No, no, no … Thank you


Since last Saturday’s (Oct. 3) Socorro Electric Cooperative District 3 Board of Trustees elections — during which a trio of reform candidates scored what would appropriately be called “shocking” upsets — we at El Defensor Chieftain have heard a lot of compliments for our coverage of the Co-op, bringing to light some of the antics the board employed to retain its power over the member-owners. Things like circumventing last year’s annual meeting, closing regular board of trustees meetings by claiming executive session for no good reason and hiding portions of the annual audit they don’t want you to see.



“It wouldn’t have happened if it hadn’t been for what you guys did,” one Co-op member told me following last Saturday’s vote.

“Without the Chieftain’s reporting of the news, our news and the trustees’ messages would not have reached the community,” one of the winners said.

“Thank you,” was all one appreciative woman said after the adjournment of the business meeting, during which proposed amendments to the bylaws that would put a cap on the benefits trustees receive annually and “force” the board to adopt the New Mexico Open Meetings Act were overwhelmingly approved. Those amendments will now be put up to vote at next year’s annual members meeting.

It was a shocking victory for reformists, and a stunning defeat for the three incumbents who have served a combined 60 years on the board.

It’s nice to hear “thank you,” but if there’s any thanks to be given it should go to the member-owners who gave up part of their Saturday to come out to Finley Gym and cast a vote. They paid attention to what was happening and mobilized to do something about it.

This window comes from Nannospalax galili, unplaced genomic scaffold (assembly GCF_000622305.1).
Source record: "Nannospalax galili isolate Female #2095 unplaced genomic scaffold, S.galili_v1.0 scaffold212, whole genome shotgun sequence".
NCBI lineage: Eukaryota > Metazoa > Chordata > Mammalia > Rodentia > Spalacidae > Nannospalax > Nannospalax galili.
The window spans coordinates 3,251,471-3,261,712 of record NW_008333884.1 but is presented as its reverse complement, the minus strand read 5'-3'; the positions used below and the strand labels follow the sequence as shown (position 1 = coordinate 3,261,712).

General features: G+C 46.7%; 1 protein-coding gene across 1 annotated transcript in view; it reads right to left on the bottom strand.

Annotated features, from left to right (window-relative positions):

Power to the people! That’s something the Co-op provides to homes and businesses all over Socorro and Catron counties, but something the board of trustees seemed to go to great lengths to keep from its member-owners when it came to having a say in determining how their Co-op was run.

The annual meeting last April was a good example. That’s when the board president announced at the outset of the business meeting that there was a quorum for the first time in four years, only to have the board’s vice president call a point of order to claim that many people had left after voting and there was no longer a quorum.

It was a neat trick. That way, they didn’t have to hear from member-owners who planned to introduce reform-related motions that would interfere with them conducting business as usual.

But the problem was it appeared orchestrated and there were too many witnesses to the event. It was so blatant and so arrogant, it was obvious to many members still present that these trustees could not be trusted.

By all accounts, the road to this revelation began with an article by Thomas J. Cole that first appeared in the Albuquerque Journal, and was reprinted in El Defensor Chieftain on April 2, 2008. Cole reported that the SEC board of trustees incurred the highest expenses — by far — than any of the other 16 electric cooperatives in the state. Using data from 2006 tax returns, Cole reported that SEC’s 11-member board received $275,178 in compensation that year – about $118,000 more than any other Co-op in the state. Average compensation amounted to a little more than $25,000 per trustee for non-salaried positions.

We picked up the story from there, started regularly attending trustees meetings, started asking questions and started bringing some of these issues to light. Because that’s the role of a newspaper in a community — to objectively report facts, and that’s what we did.

To be fair, I should present the other side of the story. We do have our detractors. There are people who have called us biased — that we misrepresented the story and manipulated our readers into believing that there was something unsavory going on behind those closed board meeting doors. Those people are entitled to their opinion.

Did our coverage of the SEC cost us money? It sure did. But we’re not going to let the loss of advertising revenue get in the way of doing the people’s business — that being serving as the eyes and ears of the community. We may have lost a little off the bottom line but it’s worth the cost if we can affect positive change and put money back in people’s pockets, especially during these hard economic times.

So you don’t have to thank us — we were just doing our job. Thank you for reading.

Last is general manager of El Defensor Chieftain.